Russian economy ‘crippled at every level’ despite Putin’s propaganda

Russia’s economy is being “catastrophically” crippled by Western sanctions according to experts, despite Vladimir Putin’s efforts to hide the damage.

Analysts at Yale looking at “private Russian language and unconventional data sources” say imports have “collapsed” and domestic production “has come to a complete standstill”.

Russia has lost companies representing around two-fifths of its GDP amid an exodus of Western businesses, they claim, undoing about three decades of foreign investment.

The pressures are tipping Mr Putin into “unsustainable, dramatic” fiscal and monetary interventions, the report says, claiming “Kremlin finances are in much, much more dire straits than conventionally understood”.

The report, from Yale’s Chief Executive Leadership Institute, describes itself as “one of the first comprehensive economic analyses” of how Russia’s economy is faring five months on from the invasion of Ukraine.

It belies claims that the West, where many countries are grappling with surging inflation spurred by the conflict, is coming off worse than Russia in the war of economic attrition unleashed by unprecedented sanctions.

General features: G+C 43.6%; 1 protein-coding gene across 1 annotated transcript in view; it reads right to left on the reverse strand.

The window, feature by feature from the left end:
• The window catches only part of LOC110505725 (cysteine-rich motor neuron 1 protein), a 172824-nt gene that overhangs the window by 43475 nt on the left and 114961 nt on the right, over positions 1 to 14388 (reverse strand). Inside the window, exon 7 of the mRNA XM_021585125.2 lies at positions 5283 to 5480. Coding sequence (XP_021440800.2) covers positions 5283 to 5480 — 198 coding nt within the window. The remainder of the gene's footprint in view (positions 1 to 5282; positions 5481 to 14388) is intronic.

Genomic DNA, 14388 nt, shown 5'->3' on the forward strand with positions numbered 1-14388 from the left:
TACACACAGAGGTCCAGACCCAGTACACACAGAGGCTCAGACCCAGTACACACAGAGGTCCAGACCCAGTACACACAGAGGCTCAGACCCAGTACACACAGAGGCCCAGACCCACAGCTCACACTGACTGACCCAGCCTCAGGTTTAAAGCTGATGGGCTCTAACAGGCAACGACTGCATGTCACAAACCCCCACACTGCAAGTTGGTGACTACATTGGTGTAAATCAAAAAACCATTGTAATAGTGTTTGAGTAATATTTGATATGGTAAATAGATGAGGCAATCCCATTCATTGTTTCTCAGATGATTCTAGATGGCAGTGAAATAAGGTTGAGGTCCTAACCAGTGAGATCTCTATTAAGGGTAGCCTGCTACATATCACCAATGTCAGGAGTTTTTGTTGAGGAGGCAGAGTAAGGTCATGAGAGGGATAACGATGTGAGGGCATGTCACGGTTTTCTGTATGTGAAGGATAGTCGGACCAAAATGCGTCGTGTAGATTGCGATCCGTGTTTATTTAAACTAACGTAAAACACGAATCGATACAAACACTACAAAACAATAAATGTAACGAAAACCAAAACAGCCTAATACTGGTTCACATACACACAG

Analysts, led by Professor Jeffrey Sonnenfeld, said Russia is much more economically damaged than many in the West realise. The Kremlin has curbed the number of official data releases it produces since the invasion and subsequent backlash in a bid to cover up the impact.

“Since the invasion, the Kremlin’s economic releases have become increasingly cherry-picked, selectively tossing out unfavourable metrics while releasing only those that are more favourable,” the analysts wrote.

“These Putin-selected statistics are then carelessly trumpeted across media and used by reams of well-meaning but careless experts in building out forecasts which are excessively, unrealistically favourable to the Kremlin.”

The analysis examined a range of data from outside of the Kremlin’s influence, including non-public analyses by investment banks, high-frequency data, releases from international partners and Russian documents.

It found the retreat of more than 1,000 companies from Russia had knocked out revenues and investments exceeding $600bn, about 40pc of Russian GDP. Analysts said these exits may not have an immediate impact but would force Russia into a “dramatic, forced” economic transformation. The companies also had around a million local staff.

“The findings of our comprehensive economic analysis of Russia are powerful and indisputable: not only have sanctions and the business retreat worked, they have thoroughly crippled the Russian economy at every level,” they said.


About the author

Related Post

Leave a comment

Your email address will not be published. Required fields are marked *